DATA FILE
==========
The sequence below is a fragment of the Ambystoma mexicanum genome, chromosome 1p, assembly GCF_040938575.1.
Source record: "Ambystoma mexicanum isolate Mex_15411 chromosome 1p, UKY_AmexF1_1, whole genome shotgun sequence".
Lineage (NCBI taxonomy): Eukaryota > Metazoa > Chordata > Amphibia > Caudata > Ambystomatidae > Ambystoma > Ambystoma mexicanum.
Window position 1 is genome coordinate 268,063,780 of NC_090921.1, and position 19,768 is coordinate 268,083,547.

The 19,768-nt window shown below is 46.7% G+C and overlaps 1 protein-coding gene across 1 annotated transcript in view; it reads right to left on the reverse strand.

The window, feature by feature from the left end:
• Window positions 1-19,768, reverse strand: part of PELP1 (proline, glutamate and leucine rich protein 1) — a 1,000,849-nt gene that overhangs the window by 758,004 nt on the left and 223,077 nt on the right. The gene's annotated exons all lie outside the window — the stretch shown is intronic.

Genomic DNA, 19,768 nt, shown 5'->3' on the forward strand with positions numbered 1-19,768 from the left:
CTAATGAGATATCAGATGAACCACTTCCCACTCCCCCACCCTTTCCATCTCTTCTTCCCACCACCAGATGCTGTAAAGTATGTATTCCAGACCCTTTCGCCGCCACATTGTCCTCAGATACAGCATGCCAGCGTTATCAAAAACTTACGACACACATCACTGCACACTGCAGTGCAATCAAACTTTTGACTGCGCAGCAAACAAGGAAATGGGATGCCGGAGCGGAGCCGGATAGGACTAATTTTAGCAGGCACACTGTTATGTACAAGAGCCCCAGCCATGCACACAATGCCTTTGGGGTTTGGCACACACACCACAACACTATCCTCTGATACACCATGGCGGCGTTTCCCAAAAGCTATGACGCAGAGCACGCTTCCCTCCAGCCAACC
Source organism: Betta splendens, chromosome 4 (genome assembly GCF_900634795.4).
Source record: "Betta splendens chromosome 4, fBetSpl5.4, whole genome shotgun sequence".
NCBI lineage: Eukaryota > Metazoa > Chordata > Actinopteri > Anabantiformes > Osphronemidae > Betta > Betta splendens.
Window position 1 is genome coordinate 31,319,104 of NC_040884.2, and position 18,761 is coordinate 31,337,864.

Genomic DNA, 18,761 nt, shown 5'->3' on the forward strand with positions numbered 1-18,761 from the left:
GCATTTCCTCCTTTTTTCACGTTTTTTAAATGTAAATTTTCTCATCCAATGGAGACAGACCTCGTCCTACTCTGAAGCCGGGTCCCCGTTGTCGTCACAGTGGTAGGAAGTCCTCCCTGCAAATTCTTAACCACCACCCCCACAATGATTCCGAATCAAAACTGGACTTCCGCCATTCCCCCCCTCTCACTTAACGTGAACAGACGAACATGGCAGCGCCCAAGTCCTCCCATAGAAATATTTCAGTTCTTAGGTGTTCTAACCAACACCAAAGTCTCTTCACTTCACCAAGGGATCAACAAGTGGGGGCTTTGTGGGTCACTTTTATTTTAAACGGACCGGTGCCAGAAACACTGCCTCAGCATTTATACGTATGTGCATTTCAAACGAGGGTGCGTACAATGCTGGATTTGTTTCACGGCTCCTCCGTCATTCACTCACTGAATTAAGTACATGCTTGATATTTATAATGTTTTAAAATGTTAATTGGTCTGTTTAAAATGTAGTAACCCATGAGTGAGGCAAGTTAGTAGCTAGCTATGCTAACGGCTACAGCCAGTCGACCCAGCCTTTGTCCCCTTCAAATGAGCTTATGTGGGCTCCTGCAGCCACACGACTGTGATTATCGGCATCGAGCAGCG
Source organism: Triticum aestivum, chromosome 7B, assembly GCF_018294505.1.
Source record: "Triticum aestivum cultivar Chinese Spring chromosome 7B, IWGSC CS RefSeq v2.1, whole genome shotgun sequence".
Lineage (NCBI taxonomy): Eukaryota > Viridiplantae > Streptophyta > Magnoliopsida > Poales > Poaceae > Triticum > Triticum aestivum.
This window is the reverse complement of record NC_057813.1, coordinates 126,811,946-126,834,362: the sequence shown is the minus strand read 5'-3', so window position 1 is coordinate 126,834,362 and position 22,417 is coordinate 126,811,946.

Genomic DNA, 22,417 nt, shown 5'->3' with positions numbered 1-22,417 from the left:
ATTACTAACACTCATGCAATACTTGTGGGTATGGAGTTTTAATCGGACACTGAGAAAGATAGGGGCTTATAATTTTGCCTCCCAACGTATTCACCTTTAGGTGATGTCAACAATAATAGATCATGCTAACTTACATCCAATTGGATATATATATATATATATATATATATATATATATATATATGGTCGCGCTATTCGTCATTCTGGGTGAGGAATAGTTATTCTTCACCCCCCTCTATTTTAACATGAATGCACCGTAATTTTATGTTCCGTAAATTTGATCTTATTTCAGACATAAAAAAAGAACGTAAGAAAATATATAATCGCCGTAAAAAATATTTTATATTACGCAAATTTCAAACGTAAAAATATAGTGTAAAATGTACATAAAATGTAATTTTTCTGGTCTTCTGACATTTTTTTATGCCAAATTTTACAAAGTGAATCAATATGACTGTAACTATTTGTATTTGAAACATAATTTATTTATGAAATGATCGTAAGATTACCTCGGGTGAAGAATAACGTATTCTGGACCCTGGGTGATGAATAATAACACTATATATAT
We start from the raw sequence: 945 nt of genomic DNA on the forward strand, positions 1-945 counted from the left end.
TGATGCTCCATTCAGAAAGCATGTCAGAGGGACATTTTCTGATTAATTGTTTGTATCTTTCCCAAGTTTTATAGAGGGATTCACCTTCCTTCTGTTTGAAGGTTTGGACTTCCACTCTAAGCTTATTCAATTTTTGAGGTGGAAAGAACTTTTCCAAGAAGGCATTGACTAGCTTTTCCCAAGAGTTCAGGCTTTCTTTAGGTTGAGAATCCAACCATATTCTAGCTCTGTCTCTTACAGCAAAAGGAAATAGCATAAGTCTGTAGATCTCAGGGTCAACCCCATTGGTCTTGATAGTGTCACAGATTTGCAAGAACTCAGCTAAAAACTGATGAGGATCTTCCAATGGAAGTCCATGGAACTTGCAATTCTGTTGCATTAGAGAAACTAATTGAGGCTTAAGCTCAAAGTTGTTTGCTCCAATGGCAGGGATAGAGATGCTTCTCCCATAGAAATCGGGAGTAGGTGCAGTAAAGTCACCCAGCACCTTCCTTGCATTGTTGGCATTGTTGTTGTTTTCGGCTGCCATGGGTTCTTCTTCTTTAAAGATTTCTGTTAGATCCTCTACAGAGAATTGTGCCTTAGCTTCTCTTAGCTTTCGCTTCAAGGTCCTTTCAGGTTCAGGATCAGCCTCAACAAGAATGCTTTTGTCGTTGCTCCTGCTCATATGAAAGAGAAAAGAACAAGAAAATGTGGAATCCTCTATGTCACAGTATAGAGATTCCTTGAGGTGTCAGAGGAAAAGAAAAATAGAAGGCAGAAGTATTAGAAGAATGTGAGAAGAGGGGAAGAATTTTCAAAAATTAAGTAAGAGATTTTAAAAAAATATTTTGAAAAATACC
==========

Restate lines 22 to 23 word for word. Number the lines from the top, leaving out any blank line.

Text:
We start from the raw sequence: 945 nt of genomic DNA on the forward strand, positions 1-945 counted from the left end.
TGATGCTCCATTCAGAAAGCATGTCAGAGGGACATTTTCTGATTAATTGTTTGTATCTTTCCCAAGTTTTATAGAGGGATTCACCTTCCTTCTGTTTGAAGGTTTGGACTTCCACTCTAAGCTTATTCAATTTTTGAGGTGGAAAGAACTTTTCCAAGAAGGCATTGACTAGCTTTTCCCAAGAGTTCAGGCTTTCTTTAGGTTGAGAATCCAACCATATTCTAGCTCTGTCTCTTACAGCAAAAGGAAATAGCATAAGTCTGTAGATCTCAGGGTCAACCCCATTGGTCTTGATAGTGTCACAGATTTGCAAGAACTCAGCTAAAAACTGATGAGGATCTTCCAATGGAAGTCCATGGAACTTGCAATTCTGTTGCATTAGAGAAACTAATTGAGGCTTAAGCTCAAAGTTGTTTGCTCCAATGGCAGGGATAGAGATGCTTCTCCCATAGAAATCGGGAGTAGGTGCAGTAAAGTCACCCAGCACCTTCCTTGCATTGTTGGCATTGTTGTTGTTTTCGGCTGCCATGGGTTCTTCTTCTTTAAAGATTTCTGTTAGATCCTCTACAGAGAATTGTGCCTTAGCTTCTCTTAGCTTTCGCTTCAAGGTCCTTTCAGGTTCAGGATCAGCCTCAACAAGAATGCTTTTGTCGTTGCTCCTGCTCATATGAAAGAGAAAAGAACAAGAAAATGTGGAATCCTCTATGTCACAGTATAGAGATTCCTTGAGGTGTCAGAGGAAAAGAAAAATAGAAGGCAGAAGTATTAGAAGAATGTGAGAAGAGGGGAAGAATTTTCAAAAATTAAGTAAGAGATTTTAAAAAAATATTTTGAAAAATACC